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Is Radio’s Primary Benefit that it’s FREE?

RBR Observation: What’s missing from the new radio campaign? Satellite radio has been pitching two things to consumers – – lots of types of music and no commercials. Terrestrial radio doesn’t have the channel capacity to match satellite’s offerings of niche formats. But when it comes to the big audience draws – – CHR, Rock, Country, Urban and such – – terrestrial and satellite radio are playing the same artists. Satellite’s pitch is “no commercials” – – but, you have to pay 10-13 bucks a month for the privilege. Terrestrial radio’s value proposition is obvious. It’s even better than Wal-Mart’s “Always Low Prices.” Radio is FREE! It costs the consumer nothing, nadda, zippo, the big goose egg. What could be better than that? But there’s nothing in the new PR campaign to tell the public why terrestrial radio is such a great deal. In truth, the new campaign is not so much for consumers anyway, but to assure Wall Street and Madison Avenue that radio is doing something to combat the “threat” of satellite radio. Actually, as Jeff Smulyan noted again last week, iPods and the like are more of a threat, since they keep young people from developing the habit of listening to radio.

My take:

I disagree.

The notion that we have to remind folks that we’re free and it’s better to pay nothing for what Radio provides than to pay something for what is presumably of greater value (otherwise they wouldn’t pay for it) is taking the low price position to an absurd extreme.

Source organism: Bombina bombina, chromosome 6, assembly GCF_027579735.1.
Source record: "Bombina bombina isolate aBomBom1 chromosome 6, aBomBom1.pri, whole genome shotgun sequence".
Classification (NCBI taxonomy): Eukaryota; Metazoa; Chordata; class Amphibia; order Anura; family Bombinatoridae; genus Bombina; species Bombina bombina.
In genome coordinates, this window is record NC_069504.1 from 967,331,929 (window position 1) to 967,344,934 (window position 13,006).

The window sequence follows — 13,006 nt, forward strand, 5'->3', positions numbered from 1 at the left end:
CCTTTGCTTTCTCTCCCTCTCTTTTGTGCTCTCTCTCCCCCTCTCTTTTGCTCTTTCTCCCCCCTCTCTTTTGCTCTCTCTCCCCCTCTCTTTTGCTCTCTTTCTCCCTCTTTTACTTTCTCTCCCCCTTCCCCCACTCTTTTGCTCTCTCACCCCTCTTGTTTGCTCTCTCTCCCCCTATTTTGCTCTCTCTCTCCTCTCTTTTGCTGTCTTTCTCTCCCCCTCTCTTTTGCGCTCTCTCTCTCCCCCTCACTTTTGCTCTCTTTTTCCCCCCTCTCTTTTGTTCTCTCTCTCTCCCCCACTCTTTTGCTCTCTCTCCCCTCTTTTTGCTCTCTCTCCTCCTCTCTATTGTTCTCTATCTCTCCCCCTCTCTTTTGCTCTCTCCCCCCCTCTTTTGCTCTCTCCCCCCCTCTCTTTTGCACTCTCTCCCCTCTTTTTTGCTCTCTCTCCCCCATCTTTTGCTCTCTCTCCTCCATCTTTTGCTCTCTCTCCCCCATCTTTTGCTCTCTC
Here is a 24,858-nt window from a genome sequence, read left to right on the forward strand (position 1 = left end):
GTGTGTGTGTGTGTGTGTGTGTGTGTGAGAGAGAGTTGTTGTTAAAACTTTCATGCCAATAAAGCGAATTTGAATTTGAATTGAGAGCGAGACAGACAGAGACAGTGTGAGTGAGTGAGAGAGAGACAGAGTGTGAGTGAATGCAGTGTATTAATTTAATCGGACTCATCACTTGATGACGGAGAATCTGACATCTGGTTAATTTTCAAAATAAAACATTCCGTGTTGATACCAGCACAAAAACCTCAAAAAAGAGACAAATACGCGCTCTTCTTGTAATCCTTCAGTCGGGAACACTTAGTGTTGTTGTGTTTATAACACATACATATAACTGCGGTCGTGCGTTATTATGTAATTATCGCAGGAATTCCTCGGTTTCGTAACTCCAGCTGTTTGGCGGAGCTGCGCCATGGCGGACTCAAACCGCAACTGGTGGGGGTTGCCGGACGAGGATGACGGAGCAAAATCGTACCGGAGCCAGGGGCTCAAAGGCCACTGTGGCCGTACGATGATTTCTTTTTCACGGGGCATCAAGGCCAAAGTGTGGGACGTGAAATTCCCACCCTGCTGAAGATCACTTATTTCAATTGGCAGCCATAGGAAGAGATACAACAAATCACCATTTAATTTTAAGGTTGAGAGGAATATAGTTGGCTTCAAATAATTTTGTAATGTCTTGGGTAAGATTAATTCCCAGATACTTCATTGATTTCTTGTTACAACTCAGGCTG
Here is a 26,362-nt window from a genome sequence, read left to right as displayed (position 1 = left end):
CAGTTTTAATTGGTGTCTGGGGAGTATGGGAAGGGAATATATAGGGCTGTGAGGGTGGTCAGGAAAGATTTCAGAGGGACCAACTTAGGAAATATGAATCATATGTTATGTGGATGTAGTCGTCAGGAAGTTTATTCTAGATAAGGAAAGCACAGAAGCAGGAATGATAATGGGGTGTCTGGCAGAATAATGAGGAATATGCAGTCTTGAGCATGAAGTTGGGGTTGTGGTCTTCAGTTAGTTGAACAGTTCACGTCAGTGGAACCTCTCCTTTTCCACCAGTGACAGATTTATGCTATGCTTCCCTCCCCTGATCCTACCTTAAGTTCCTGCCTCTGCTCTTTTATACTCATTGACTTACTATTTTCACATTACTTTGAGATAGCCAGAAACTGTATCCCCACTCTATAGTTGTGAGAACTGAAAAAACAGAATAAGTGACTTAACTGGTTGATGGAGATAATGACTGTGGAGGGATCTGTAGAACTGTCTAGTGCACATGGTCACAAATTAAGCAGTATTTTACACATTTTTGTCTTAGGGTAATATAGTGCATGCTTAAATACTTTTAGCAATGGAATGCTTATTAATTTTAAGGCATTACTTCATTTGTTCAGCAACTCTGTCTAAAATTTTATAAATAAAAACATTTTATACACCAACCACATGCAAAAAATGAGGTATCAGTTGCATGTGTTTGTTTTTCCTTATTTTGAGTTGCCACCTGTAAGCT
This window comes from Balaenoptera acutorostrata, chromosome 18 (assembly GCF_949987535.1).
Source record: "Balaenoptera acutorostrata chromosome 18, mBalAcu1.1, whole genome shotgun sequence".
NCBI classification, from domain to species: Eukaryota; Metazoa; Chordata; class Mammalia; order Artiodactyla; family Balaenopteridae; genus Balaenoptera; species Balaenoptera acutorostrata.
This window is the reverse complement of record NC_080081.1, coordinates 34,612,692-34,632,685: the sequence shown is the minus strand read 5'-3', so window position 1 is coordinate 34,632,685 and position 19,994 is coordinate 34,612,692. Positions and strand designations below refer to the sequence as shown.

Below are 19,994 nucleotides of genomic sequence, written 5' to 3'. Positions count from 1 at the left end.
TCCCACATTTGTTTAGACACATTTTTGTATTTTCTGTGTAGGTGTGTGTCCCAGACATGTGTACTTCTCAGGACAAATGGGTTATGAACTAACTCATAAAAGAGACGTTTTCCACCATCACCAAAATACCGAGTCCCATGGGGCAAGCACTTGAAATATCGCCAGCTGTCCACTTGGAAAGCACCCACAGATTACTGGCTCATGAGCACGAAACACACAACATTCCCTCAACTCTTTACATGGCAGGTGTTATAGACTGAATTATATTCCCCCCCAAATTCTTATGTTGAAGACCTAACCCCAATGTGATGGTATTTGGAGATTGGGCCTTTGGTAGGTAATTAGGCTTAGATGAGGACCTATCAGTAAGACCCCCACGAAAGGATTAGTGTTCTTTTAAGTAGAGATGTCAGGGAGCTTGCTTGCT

And by the way, with all due respect to Wal*Mart, does Radio really want a slice of the audio entertainment/information pie no bigger than Wal*Mart’s slice of the retail pie?

I don’t know about you, but I have no desire to work in an industry that has to rely on “low price” as its primary differentiating listener benefit. We should be thinking just the opposite: There’s stuff on Radio that’s so good you don’t HAVE to go pay for it somewhere else. THAT kind of mindset pushes us to do better, more innovative, more entertaining and informative Radio. The “no price” mindset pushes us to strip out costs, diminish quality, and hope that listeners see the logic that getting what they pay for makes Radio worthy of their attention.

I don’t think so.

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